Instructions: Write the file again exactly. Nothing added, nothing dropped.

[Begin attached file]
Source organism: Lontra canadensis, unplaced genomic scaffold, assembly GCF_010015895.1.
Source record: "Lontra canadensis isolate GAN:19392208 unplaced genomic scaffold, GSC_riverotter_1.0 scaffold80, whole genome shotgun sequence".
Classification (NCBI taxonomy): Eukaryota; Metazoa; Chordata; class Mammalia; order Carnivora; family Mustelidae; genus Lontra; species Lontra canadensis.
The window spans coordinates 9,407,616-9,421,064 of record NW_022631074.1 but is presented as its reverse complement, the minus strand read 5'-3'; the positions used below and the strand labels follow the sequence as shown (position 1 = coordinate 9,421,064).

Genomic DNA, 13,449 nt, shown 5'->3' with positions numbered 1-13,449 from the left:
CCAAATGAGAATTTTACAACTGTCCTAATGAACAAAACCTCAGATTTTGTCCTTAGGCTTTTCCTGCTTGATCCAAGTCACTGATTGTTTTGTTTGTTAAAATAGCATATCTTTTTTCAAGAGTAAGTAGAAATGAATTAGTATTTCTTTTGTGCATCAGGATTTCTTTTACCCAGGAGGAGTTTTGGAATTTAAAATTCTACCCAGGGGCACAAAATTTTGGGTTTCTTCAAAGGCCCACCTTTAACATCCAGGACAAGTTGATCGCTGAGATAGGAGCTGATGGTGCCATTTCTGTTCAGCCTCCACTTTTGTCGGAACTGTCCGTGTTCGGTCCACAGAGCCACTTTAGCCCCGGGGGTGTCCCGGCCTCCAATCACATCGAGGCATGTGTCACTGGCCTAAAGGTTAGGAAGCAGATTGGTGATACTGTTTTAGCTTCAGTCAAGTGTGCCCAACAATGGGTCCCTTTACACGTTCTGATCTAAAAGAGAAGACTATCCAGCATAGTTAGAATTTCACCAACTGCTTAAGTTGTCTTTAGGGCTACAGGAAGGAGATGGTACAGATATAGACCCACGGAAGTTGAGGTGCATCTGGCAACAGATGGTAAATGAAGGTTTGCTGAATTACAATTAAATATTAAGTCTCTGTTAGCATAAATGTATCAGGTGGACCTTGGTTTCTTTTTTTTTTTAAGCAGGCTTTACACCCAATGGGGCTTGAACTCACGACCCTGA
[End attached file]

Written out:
Source organism: Lontra canadensis, unplaced genomic scaffold, assembly GCF_010015895.1.
Source record: "Lontra canadensis isolate GAN:19392208 unplaced genomic scaffold, GSC_riverotter_1.0 scaffold80, whole genome shotgun sequence".
Classification (NCBI taxonomy): Eukaryota; Metazoa; Chordata; class Mammalia; order Carnivora; family Mustelidae; genus Lontra; species Lontra canadensis.
The window spans coordinates 9,407,616-9,421,064 of record NW_022631074.1 but is presented as its reverse complement, the minus strand read 5'-3'; the positions used below and the strand labels follow the sequence as shown (position 1 = coordinate 9,421,064).

Genomic DNA, 13,449 nt, shown 5'->3' with positions numbered 1-13,449 from the left:
CCAAATGAGAATTTTACAACTGTCCTAATGAACAAAACCTCAGATTTTGTCCTTAGGCTTTTCCTGCTTGATCCAAGTCACTGATTGTTTTGTTTGTTAAAATAGCATATCTTTTTTCAAGAGTAAGTAGAAATGAATTAGTATTTCTTTTGTGCATCAGGATTTCTTTTACCCAGGAGGAGTTTTGGAATTTAAAATTCTACCCAGGGGCACAAAATTTTGGGTTTCTTCAAAGGCCCACCTTTAACATCCAGGACAAGTTGATCGCTGAGATAGGAGCTGATGGTGCCATTTCTGTTCAGCCTCCACTTTTGTCGGAACTGTCCGTGTTCGGTCCACAGAGCCACTTTAGCCCCGGGGGTGTCCCGGCCTCCAATCACATCGAGGCATGTGTCACTGGCCTAAAGGTTAGGAAGCAGATTGGTGATACTGTTTTAGCTTCAGTCAAGTGTGCCCAACAATGGGTCCCTTTACACGTTCTGATCTAAAAGAGAAGACTATCCAGCATAGTTAGAATTTCACCAACTGCTTAAGTTGTCTTTAGGGCTACAGGAAGGAGATGGTACAGATATAGACCCACGGAAGTTGAGGTGCATCTGGCAACAGATGGTAAATGAAGGTTTGCTGAATTACAATTAAATATTAAGTCTCTGTTAGCATAAATGTATCAGGTGGACCTTGGTTTCTTTTTTTTTTTAAGCAGGCTTTACACCCAATGGGGCTTGAACTCACGACCCTGA